With this infrastructure in place, UUCP's strength was that it permitted a site to gain Internet e-mail and Usenet connectivity with only a dial-up modem link to another cooperating computer. This was at a time when true Internet access required a leased data line providing a connection to an Internet Point of Presence, both of which were expensive and difficult to arrange. By contrast, a link to the UUCP network could usually be established with a few phone calls to the administrators of prospective neighbor systems. Neighbor systems were often close enough to avoid all but the most basic charges for telephone calls.

Remote commands

uux is remote command execution over UUCP. The uux command is used to execute a command on a remote system, or to execute a command on the local system using files from remote systems. The command is run by the uucico daemon, which handles remote execution requests as simply another kind of file to batch-send to the remote system whenever a next-hop node is available. The remote system will then execute the requested command and return the result, when the original system is available. Both of these transfers may be indirect, via multi-hop paths, with arbitrary windows of availability. Even when executing a command on an always-available neighbor, uux is not instant.

Decline

UUCP usage began to die out with the rise of Internet service providers offering inexpensive SLIP and PPP services. The UUCP Mapping Project was formally shut down in late 2000.

The UUCP protocol has now mostly been replaced by the Internet TCP/IP based protocols SMTP for mail and NNTP for Usenet news.

In July 2012, Dutch Internet provider XS4ALL closed down its UUCP service, claiming it was "probably one of the last providers in the world that still offered it"; it had only 13 users at that time (however prior to its shut-down it had refused requests from new users for several years). [8]

Last uses and legacy

One surviving feature of UUCP is the chat file format, largely inherited by the Expect software package.

UUCP was in use over special-purpose high cost links (e.g. marine satellite links) long after its disappearance elsewhere, [9] and still remains in legacy use.[ citation needed ]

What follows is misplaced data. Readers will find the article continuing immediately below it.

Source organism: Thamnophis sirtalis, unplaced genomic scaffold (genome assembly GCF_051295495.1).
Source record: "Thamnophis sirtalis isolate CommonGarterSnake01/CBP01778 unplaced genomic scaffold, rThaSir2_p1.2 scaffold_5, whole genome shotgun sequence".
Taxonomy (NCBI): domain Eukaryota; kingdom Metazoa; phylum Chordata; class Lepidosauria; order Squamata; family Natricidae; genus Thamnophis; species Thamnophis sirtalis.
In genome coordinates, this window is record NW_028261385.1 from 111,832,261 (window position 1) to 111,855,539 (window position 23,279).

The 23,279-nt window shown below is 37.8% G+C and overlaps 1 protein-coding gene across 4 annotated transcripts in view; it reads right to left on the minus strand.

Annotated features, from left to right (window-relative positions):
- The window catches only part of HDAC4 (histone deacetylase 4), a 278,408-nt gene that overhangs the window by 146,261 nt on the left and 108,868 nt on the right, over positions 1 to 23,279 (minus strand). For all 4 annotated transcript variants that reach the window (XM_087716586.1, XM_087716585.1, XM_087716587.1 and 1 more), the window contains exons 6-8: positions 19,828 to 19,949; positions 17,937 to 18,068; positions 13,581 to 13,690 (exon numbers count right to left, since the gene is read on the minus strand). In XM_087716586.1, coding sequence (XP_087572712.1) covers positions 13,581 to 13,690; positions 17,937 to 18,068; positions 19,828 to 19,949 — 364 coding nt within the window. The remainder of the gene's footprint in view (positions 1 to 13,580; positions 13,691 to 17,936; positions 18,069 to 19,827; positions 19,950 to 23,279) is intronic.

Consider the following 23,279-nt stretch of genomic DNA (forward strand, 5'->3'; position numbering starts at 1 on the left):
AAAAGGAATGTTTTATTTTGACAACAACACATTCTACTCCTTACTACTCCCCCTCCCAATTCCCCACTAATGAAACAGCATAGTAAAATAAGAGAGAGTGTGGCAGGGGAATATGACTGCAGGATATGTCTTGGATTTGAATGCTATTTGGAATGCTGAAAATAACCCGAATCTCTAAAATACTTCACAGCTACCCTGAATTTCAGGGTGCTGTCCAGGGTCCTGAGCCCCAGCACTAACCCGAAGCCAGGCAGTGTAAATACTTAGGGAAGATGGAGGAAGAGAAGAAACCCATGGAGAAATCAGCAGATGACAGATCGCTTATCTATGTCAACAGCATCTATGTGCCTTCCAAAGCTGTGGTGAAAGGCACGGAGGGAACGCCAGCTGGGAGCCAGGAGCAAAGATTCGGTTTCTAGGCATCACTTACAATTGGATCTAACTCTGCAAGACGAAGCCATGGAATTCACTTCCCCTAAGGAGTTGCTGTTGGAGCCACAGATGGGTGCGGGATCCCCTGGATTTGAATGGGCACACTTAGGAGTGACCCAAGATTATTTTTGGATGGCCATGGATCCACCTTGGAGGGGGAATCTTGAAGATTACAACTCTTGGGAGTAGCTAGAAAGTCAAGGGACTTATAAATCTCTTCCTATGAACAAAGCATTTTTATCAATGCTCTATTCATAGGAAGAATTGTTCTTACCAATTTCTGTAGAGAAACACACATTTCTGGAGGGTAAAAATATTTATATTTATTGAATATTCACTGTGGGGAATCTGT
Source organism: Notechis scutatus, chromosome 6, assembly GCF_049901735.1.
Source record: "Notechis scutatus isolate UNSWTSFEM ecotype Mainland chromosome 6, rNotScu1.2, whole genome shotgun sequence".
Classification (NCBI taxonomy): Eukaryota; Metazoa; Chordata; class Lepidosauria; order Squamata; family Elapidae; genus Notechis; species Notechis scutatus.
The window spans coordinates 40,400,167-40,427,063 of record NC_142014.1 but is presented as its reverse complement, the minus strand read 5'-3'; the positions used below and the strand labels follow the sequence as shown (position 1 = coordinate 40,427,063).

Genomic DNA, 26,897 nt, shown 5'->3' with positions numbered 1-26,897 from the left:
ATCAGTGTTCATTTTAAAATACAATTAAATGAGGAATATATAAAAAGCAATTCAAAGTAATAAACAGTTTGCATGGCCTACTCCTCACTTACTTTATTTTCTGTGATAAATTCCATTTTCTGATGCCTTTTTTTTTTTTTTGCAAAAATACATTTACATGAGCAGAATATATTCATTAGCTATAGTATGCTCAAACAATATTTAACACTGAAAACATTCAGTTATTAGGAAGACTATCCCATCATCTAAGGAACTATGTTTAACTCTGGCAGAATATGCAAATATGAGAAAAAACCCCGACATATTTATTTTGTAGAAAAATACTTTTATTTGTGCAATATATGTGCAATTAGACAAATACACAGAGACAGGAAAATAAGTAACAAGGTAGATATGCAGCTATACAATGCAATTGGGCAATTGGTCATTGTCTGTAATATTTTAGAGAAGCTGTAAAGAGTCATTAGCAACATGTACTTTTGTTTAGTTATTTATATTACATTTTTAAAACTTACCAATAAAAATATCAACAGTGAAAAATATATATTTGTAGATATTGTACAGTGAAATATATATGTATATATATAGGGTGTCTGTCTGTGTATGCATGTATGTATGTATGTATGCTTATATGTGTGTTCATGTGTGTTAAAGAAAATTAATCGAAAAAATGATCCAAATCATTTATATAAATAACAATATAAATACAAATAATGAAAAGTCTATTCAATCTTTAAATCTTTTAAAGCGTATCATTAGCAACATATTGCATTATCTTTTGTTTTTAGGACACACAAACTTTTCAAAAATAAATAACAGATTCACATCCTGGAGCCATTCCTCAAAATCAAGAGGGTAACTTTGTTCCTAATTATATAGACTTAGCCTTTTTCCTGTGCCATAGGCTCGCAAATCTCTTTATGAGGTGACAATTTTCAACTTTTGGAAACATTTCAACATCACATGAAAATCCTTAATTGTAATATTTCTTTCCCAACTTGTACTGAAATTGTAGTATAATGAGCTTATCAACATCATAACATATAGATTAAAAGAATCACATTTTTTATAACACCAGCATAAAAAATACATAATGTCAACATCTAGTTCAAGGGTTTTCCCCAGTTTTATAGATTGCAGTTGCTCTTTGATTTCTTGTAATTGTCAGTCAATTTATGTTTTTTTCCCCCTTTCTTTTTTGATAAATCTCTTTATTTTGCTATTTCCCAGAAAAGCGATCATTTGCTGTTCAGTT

In the mid 2000s, UUCP over TCP/IP (often encrypted, using the SSH protocol [3] ) was proposed[ according to whom? ] for use when a computer does not have any fixed IP addresses but is still willing to run a standard mail transfer agent (MTA) like Sendmail or Postfix.

Bang-like paths are still in use within the Usenet network, though not for routing; they are used to record, in the header of a message, the nodes through which that message has passed, rather than to direct where it will go next. [10] "Bang path" is also used as an expression for any explicitly specified routing path between network hosts. That usage is not necessarily limited to UUCP, IP routing, email messaging, or Usenet.

The concept of delay-tolerant networking protocols was revisited in the early 2000s. Similar techniques as those used by UUCP can apply to other networks that experience delay or significant disruption. [11]

See also

Related Research Articles

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References

  1. UNIX(TM) TIME-SHARING SYSTEM: UNIX PROGRAMMER'S MANUAL, Seventh Edition, Volume 1 (PDF). Murray Hill, New Jersey: Bell Telephone Laboratories, Incorporated. January 1979. Retrieved 2018-02-20.
  2. Ian Lance Taylor (June 2003). "UUCP 'f' Protocol" . Retrieved 2008-08-04.
  3. 1 2 Fabien Penso. "UUCPssh". Archived from the original on 2009-09-30. Retrieved 2009-08-09.
  4. McIlroy, M. D. (1987). A Research Unix reader: annotated excerpts from the Programmer's Manual, 1971–1986 (PDF) (Technical report). CSTR. Bell Labs. 139.
  5. Version 7 Unix manual: "UUCP Implementation Description" by D. A. Nowitz, and "A Dial-Up Network of UNIX Systems" by D. A. Nowitz and M. E. Lesk
  6. Gary J. Murakami (September 24, 1988). "The History of ihnp4 and The Growth of the Email Network" . Retrieved June 7, 2013.
  7. Ian Lance Taylor (September 1991). "Beta release of new UUCP package available" . Retrieved 2009-01-19.
  8. Huijbregts, Niels (30 July 2012). "XS4ALL Weblog: Afscheid van UUCP (Goodbye to UUCP)" (in Dutch). XS4ALL. Archived from the original on 31 July 2013.
  9. Randolph Bentson (August 1995). "Linux Goes To Sea" . Retrieved 2009-02-21.
  10. K. Murchison; C. Lindsey; D. Kohn (November 2009). "Path". Netnews Article Format. IETF. p. 14-16. sec. 3.1.5. doi: 10.17487/RFC5536 . RFC 5536.
  11. Kevin Fall (August 2003). A Delay-Tolerant Network Architecture for Challenged Internets. 2003 Conference on Applications, Technologies, Architectures, and Protocols for Computer Communications. ACM SIGCOMM. pp. 27–34. doi:10.1145/863955.863960. ISBN   978-1-58113-735-4.